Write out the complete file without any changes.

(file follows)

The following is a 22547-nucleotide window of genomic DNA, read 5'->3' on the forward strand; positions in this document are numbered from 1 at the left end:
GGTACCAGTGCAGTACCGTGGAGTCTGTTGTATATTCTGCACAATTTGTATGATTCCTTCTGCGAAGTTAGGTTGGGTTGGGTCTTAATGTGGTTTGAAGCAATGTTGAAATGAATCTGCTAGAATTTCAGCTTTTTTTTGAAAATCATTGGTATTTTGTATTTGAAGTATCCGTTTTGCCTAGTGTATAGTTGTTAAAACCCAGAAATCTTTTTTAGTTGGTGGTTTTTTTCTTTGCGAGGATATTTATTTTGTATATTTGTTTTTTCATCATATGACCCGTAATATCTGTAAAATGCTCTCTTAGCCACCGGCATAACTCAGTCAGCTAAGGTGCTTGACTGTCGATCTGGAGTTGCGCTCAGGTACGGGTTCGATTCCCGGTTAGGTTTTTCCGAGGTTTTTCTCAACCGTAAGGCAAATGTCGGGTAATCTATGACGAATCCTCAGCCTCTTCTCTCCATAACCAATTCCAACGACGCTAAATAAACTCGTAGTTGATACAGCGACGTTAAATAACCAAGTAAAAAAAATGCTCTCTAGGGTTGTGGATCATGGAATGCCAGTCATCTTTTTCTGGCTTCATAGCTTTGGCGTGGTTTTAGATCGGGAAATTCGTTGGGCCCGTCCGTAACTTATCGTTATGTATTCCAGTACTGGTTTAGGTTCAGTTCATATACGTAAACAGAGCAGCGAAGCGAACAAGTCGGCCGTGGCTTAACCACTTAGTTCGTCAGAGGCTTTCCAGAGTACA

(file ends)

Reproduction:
The following is a 22547-nucleotide window of genomic DNA, read 5'->3' on the forward strand; positions in this document are numbered from 1 at the left end:
GGTACCAGTGCAGTACCGTGGAGTCTGTTGTATATTCTGCACAATTTGTATGATTCCTTCTGCGAAGTTAGGTTGGGTTGGGTCTTAATGTGGTTTGAAGCAATGTTGAAATGAATCTGCTAGAATTTCAGCTTTTTTTTGAAAATCATTGGTATTTTGTATTTGAAGTATCCGTTTTGCCTAGTGTATAGTTGTTAAAACCCAGAAATCTTTTTTAGTTGGTGGTTTTTTTCTTTGCGAGGATATTTATTTTGTATATTTGTTTTTTCATCATATGACCCGTAATATCTGTAAAATGCTCTCTTAGCCACCGGCATAACTCAGTCAGCTAAGGTGCTTGACTGTCGATCTGGAGTTGCGCTCAGGTACGGGTTCGATTCCCGGTTAGGTTTTTCCGAGGTTTTTCTCAACCGTAAGGCAAATGTCGGGTAATCTATGACGAATCCTCAGCCTCTTCTCTCCATAACCAATTCCAACGACGCTAAATAAACTCGTAGTTGATACAGCGACGTTAAATAACCAAGTAAAAAAAATGCTCTCTAGGGTTGTGGATCATGGAATGCCAGTCATCTTTTTCTGGCTTCATAGCTTTGGCGTGGTTTTAGATCGGGAAATTCGTTGGGCCCGTCCGTAACTTATCGTTATGTATTCCAGTACTGGTTTAGGTTCAGTTCATATACGTAAACAGAGCAGCGAAGCGAACAAGTCGGCCGTGGCTTAACCACTTAGTTCGTCAGAGGCTTTCCAGAGTACA